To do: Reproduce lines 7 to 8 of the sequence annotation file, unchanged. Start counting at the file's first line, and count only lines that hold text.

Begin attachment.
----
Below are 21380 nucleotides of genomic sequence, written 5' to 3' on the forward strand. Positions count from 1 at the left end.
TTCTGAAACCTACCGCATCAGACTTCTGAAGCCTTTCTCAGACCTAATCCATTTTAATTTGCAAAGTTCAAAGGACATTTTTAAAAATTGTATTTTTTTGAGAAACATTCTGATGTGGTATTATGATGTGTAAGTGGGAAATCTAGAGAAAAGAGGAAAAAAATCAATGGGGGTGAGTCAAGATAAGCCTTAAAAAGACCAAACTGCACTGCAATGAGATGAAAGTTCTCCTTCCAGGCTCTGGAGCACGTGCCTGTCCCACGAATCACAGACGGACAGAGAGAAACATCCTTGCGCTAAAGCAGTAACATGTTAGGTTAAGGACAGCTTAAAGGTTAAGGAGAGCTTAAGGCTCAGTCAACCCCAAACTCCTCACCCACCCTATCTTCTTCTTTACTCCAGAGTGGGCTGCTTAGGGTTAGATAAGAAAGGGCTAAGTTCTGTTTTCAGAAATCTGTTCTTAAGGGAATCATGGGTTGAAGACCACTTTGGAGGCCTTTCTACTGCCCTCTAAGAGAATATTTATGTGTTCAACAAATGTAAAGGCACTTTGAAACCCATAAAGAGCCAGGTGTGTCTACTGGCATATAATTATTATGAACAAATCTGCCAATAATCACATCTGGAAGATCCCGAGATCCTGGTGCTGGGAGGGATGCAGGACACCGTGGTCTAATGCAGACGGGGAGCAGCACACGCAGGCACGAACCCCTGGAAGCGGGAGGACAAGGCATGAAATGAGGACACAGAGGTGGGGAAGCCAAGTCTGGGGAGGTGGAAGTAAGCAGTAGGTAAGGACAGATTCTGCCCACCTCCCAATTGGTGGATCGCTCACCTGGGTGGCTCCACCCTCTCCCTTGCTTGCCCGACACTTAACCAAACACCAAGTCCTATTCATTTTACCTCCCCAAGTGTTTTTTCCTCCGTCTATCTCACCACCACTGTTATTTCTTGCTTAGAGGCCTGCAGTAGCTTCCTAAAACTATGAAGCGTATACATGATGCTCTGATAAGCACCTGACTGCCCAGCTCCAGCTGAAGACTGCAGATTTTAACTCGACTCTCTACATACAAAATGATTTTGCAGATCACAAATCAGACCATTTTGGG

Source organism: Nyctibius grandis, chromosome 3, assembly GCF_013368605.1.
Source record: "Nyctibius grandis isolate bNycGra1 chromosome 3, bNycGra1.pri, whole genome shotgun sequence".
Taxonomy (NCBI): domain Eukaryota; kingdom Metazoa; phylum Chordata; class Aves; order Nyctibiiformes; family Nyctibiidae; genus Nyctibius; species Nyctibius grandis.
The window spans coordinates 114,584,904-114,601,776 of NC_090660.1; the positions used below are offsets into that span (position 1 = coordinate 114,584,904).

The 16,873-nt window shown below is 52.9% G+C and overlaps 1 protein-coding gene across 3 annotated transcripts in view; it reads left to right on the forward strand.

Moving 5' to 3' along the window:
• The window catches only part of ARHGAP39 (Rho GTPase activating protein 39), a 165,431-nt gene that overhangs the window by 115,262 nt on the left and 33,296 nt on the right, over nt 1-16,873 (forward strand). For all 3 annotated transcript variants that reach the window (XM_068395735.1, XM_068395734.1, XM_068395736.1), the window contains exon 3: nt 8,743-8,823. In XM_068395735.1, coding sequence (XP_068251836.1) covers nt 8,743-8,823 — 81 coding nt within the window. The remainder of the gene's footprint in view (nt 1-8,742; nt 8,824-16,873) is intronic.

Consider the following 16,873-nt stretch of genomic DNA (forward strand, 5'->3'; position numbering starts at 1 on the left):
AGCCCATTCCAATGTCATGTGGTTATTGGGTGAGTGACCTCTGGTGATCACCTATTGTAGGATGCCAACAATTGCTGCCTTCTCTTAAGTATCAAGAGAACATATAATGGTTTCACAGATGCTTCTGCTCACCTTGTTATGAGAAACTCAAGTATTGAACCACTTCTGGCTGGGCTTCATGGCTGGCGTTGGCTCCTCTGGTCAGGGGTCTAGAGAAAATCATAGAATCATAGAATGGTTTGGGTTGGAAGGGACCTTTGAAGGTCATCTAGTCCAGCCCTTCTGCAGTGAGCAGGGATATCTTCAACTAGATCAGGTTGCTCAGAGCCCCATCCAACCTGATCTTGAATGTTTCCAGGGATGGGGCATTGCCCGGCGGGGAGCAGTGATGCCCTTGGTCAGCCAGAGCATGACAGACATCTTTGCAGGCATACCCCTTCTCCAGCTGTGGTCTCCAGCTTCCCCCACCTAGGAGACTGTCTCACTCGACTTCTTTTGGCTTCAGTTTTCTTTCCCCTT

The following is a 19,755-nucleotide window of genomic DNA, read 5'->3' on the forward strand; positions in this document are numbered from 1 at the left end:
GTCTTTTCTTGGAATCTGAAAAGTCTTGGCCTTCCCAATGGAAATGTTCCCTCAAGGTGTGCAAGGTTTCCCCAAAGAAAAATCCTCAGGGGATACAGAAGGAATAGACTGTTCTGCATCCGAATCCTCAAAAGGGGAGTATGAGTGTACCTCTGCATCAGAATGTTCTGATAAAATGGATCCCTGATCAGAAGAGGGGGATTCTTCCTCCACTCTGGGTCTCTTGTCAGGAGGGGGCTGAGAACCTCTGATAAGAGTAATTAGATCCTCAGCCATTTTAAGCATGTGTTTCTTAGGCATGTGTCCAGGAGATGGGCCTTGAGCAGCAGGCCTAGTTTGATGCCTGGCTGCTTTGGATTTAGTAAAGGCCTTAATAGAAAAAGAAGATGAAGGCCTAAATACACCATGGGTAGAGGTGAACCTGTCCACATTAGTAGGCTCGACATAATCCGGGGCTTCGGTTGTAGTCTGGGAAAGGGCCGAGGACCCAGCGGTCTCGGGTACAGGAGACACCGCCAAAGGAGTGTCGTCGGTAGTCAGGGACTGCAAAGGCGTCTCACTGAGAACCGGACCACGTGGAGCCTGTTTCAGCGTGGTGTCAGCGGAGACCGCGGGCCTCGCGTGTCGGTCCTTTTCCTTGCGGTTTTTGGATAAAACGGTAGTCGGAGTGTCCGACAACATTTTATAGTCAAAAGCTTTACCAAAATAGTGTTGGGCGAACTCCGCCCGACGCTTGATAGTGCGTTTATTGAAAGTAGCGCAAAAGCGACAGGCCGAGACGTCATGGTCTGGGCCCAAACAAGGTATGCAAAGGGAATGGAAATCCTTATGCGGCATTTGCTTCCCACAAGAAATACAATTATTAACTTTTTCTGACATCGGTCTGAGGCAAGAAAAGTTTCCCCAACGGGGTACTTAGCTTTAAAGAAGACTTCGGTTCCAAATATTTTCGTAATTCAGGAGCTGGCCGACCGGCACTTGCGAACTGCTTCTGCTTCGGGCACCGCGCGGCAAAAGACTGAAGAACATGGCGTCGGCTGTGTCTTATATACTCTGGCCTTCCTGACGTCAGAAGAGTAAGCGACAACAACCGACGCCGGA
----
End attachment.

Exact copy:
The 16,873-nt window shown below is 52.9% G+C and overlaps 1 protein-coding gene across 3 annotated transcripts in view; it reads left to right on the forward strand.

Moving 5' to 3' along the window: